These awards are all for early-stage research projects, ones we hope will be successful and eventually move into clinical trials. One project approved yesterday is already in a clinical trial. Capricor Therapeutics was awarded $3.4 million to complete a combined Phase 1/2 clinical trial treating heart failure associated with Duchenne muscular dystrophy with its cardiosphere stem cell technology. This same Capricor technology is being used in an ongoing CIRM-funded trial which aims to heal the scarring that occurs after a heart attack.
Duchenne muscular dystrophy (DMD) is a genetic disorder that is marked by progressive muscle degeneration and weakness. The symptoms usually start in early childhood, between ages 3 and 5, and the vast majority of cases are in boys. As the disease progresses it leads to heart failure, which typically leads to death before age 40.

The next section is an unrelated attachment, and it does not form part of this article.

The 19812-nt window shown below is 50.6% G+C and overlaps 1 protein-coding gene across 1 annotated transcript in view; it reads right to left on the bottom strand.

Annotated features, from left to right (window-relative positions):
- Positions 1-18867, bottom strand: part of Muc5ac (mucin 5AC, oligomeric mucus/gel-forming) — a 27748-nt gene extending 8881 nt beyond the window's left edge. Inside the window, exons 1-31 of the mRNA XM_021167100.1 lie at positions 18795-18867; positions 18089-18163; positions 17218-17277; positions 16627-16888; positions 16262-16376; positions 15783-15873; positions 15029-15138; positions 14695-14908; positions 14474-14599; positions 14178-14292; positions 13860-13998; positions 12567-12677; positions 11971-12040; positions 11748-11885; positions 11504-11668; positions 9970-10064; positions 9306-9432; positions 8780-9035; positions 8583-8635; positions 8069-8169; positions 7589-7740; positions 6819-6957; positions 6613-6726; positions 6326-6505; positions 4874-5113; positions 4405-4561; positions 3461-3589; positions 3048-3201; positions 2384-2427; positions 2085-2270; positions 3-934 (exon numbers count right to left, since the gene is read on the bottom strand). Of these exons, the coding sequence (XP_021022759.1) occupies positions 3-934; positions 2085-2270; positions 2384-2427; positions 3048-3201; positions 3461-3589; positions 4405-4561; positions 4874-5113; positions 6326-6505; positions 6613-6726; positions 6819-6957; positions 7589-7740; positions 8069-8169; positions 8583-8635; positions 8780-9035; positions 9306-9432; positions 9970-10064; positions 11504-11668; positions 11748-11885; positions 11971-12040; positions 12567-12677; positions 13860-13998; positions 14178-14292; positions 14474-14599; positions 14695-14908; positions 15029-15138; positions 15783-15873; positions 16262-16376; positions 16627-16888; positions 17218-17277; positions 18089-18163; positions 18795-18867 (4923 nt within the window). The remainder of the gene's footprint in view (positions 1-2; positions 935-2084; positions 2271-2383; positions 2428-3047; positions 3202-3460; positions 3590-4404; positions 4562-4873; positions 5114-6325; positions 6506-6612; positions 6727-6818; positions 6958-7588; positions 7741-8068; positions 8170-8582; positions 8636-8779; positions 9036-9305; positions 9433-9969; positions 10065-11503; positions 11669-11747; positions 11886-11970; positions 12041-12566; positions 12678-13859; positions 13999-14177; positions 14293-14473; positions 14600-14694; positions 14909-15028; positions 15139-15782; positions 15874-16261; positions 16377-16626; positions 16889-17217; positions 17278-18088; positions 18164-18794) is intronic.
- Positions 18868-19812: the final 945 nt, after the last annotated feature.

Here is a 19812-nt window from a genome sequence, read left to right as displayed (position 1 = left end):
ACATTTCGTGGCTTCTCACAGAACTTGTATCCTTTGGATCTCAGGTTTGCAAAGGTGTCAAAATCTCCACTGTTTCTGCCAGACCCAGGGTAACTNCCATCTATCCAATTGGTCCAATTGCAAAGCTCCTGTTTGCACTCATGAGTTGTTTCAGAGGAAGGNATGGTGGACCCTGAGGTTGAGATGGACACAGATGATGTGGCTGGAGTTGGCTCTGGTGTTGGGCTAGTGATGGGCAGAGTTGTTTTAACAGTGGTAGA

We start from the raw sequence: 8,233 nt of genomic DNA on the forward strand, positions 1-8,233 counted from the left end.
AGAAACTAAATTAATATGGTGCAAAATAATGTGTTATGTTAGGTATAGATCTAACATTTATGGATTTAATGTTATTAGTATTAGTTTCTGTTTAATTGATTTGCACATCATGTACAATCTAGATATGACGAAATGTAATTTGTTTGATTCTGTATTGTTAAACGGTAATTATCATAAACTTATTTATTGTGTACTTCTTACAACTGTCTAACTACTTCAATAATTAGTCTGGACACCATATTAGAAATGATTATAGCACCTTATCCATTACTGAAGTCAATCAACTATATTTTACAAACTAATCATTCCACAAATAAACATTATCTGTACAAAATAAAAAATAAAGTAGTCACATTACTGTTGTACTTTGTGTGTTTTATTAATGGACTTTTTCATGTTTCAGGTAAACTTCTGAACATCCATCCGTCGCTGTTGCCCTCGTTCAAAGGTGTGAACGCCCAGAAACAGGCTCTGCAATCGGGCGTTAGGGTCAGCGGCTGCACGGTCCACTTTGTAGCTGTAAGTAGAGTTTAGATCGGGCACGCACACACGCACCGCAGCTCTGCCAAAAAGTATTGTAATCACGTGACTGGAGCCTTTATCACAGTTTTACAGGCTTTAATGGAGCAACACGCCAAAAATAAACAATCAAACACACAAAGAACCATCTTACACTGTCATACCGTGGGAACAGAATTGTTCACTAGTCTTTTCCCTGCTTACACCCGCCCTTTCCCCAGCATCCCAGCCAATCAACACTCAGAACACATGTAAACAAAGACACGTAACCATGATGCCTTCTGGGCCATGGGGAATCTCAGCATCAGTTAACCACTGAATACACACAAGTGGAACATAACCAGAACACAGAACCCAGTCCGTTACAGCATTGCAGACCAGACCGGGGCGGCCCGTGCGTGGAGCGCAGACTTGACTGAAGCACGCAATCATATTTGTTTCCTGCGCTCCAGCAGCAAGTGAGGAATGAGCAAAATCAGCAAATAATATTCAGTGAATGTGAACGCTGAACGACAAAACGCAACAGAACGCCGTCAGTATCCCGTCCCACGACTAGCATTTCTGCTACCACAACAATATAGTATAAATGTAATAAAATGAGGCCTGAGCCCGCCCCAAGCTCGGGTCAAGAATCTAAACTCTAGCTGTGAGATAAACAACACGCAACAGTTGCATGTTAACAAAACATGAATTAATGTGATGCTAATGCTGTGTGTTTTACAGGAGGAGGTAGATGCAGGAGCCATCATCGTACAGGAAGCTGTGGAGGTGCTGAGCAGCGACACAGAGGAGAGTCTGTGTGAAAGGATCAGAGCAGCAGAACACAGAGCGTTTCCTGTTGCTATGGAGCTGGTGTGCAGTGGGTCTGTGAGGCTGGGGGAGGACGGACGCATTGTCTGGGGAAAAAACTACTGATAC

The Capricor clinical trial hopes to treat that aspect of DMD, one that currently has no effective treatment.
As our President and CEO Randy Mills said in our news release:
Randy Mills, Stem Cell Agency President & CEO
“There can be nothing worse than for a parent to watch their child slowly lose a fight against a deadly disease. Many of the programs we are funding today are focused on helping find treatments for diseases that affect children, often in infancy. Because many of these diseases are rare there are limited treatment options for them, which makes it all the more important for CIRM to focus on targeting these unmet medical needs.”
Speaking on Rare Disease Day (you can read our blog about that here) Massachusetts Senator Karen Spilka said that “Rare diseases impact over 30 Million patients and caregivers in the United States alone.”
Hopefully the steps that the CIRM Board took yesterday will ultimately help ease the struggles of some of those families.